‘How I Met Your Mother’ – ‘Challenge Accepted’: Don’t make me puke

A review of the “How I Met Your Mother” season finale coming up just as soon as I speak conductor…

Since the “HIMYM” writers seemed so determined to beat us over the head with the idea that the Arcadian was a metaphor for Ted and Zoey’s relationship, I’d like to believe that blowing the place up and starting over will be a metaphor not only for that relationship, but for so many elements of the show. After these last few episodes, though, I’m incredibly dubious.

Honestly, I’m not sure where to begin with “Challenge Accepted,” which bothered me in a bunch of different ways. So I’ll be kind and open with the few small pockets that I liked. Dave Foley made me laugh with his enthusiastic delivery of all those lines about the gross environmental atrocities he was showing Marshall, and I hope he’s back next year as Marshall’s new boss. Really, the whole Marshall storyline was mostly fine. I mean, sure, it expected us all to never once ponder the question of whether this was morning sickness – and/or expected us to not mind that neither Marshall nor Lily brought it up – which was silly, but the whole business with Marshall enjoying what he thought were his final pre-puking moments were amusing. And, as he has all season, Jason Segel killed it with the dramatic moments, first with Marshall’s rant about how this year keeps getting worse and worse, then with his reaction to Lily’s big news. Lily puking repeatedly wasn’t particularly funny in and of itself (I talked in last week’s “Parks and Rec” about the challenge of doing an artful vomit joke; these were not that, even with the velociraptor sound effects), but on the whole – and especially compared to everything else in the episode – it worked.

But oh dear lord did the rest of the episode aggravate me, to the point where I wound up skimming my reviews of this season afterwards to remind myself of the many episodes that I did quite like. That’s how bad a taste in my mouth these last couple of shows have left.

First, why more Zoey? Why? A few of you suggested that last week’s episode didn’t live up to Slightly Future Ted’s promise of a spectacularly ugly breakup because we’d be getting even more ugliness this week. Nope; just Zoey feeling sorry for herself, Ted pondering whether to take her back, slapstick, a really random Chi McBride cameo(*), a spectacularly obnoxious “And kids, that’s how I met your mother… psych!” joke from Future Ted, and a whole lot of wallowing in stuff that hasn’t worked all season. They kicked Zoey to the curb last week; why devote another episode to her?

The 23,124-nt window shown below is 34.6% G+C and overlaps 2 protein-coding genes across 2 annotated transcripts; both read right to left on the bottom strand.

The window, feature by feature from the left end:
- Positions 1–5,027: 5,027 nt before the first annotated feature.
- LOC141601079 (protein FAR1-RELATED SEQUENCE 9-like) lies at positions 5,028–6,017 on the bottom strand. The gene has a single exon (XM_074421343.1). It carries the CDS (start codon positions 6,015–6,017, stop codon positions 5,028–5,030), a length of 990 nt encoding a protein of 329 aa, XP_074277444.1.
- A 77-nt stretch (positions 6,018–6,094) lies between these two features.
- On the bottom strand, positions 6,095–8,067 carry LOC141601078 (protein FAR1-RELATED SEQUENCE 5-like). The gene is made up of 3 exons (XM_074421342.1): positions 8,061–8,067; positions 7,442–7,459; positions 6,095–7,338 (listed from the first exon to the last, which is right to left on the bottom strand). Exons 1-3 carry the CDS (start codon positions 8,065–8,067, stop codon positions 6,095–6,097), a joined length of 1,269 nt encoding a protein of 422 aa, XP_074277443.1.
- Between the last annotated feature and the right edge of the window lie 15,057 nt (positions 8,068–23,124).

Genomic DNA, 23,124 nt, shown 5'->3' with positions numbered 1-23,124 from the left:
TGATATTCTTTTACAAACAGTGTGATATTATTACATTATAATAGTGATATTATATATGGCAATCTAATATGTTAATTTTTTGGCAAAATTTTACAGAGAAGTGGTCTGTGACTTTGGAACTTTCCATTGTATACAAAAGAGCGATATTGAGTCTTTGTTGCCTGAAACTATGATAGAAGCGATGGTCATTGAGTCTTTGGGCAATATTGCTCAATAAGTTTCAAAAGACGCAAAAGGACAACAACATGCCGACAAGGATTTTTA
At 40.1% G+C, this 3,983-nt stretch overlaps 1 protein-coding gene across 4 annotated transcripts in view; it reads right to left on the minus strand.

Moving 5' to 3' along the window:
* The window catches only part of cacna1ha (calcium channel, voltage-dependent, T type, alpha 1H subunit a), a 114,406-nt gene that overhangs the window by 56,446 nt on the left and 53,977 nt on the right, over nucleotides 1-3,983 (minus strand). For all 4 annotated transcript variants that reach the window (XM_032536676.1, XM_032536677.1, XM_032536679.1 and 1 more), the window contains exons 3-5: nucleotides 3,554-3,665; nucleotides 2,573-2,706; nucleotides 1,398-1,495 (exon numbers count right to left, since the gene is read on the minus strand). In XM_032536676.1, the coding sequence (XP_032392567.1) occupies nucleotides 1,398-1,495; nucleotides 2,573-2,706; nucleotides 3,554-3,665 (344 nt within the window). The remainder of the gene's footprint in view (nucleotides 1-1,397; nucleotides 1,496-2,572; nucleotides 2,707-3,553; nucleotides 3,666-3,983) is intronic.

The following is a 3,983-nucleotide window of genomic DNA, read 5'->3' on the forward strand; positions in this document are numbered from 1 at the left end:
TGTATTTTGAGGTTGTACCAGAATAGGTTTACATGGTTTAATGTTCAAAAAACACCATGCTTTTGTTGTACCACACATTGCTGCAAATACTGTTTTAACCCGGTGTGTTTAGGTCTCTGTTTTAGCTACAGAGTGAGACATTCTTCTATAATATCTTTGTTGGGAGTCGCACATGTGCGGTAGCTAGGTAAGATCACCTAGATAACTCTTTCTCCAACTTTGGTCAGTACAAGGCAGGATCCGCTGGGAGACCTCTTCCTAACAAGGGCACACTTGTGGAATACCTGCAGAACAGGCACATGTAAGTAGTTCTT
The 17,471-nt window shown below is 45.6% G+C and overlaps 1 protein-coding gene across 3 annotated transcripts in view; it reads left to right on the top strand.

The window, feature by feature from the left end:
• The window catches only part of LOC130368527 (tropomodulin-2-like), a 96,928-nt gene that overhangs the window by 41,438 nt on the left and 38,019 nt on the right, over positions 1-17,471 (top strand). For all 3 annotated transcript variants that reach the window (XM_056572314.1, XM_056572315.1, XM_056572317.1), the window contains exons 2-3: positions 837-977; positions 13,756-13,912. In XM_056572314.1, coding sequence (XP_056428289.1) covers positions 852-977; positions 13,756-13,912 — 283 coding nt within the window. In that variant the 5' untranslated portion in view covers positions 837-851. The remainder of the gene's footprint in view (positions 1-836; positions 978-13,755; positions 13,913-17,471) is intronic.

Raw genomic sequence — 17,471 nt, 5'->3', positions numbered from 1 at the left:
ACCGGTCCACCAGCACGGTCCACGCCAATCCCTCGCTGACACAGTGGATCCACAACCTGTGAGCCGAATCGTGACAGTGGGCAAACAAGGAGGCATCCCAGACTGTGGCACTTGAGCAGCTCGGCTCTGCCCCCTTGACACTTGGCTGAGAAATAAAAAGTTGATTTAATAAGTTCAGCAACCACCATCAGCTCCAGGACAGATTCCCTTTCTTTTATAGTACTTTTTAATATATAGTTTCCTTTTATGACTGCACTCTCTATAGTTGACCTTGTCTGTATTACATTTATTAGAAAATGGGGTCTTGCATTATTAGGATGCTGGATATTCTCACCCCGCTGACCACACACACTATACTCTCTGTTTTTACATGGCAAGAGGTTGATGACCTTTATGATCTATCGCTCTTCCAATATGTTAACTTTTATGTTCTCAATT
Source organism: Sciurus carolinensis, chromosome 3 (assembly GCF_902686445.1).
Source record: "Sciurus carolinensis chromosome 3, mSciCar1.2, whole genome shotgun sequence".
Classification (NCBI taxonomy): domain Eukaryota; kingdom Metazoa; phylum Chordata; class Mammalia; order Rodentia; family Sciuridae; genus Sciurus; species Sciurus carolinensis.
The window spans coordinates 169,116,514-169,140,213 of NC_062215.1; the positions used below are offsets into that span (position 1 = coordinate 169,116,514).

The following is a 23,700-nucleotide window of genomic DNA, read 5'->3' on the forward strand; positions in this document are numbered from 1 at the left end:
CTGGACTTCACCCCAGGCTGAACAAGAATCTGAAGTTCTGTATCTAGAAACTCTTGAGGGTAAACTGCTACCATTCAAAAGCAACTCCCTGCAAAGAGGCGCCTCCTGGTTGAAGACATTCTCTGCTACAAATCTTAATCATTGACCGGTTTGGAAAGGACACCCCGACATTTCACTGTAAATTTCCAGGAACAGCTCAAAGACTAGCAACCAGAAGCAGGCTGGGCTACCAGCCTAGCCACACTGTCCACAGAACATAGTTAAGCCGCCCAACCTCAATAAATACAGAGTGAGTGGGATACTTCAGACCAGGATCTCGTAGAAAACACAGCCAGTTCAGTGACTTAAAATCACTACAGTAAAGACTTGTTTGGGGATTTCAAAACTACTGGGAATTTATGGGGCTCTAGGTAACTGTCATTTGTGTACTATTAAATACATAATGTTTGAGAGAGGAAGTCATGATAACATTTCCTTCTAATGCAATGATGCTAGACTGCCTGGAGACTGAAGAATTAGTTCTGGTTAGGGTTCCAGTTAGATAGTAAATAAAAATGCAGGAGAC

(*) Look, I love Chi McBride and his spectacular fashion sense as much as the next TV critic, but if you’re going to put him into your episode, given him something to do besides dubbing Ted “hotshot.” Please. The man is incredibly funny when allowed to be.

And while NPH and Cobie Smulders had a nice moment in the back of the cab where they were talking about their feelings for each other while pretending to talk about Ted and Zoey, I’m not sure I’m looking forward to this Robin/Barney/Nora triangle they’re setting up. I’m glad the writers seem willing to revisit the idea of Robin and Barney, which I think is the opportunity they badly bungled last season, but I think I’m at a point with “HIMYM” where I no longer care about the teases, or the speculation about those teases. While I’d like for the woman Barney’s marrying “a little ways down the road” to be Robin, I don’t want to start parsing scenes for clues, because Bays and Thomas have made it clear that they’ll drag mysteries out long past the point where they’re in any way interesting.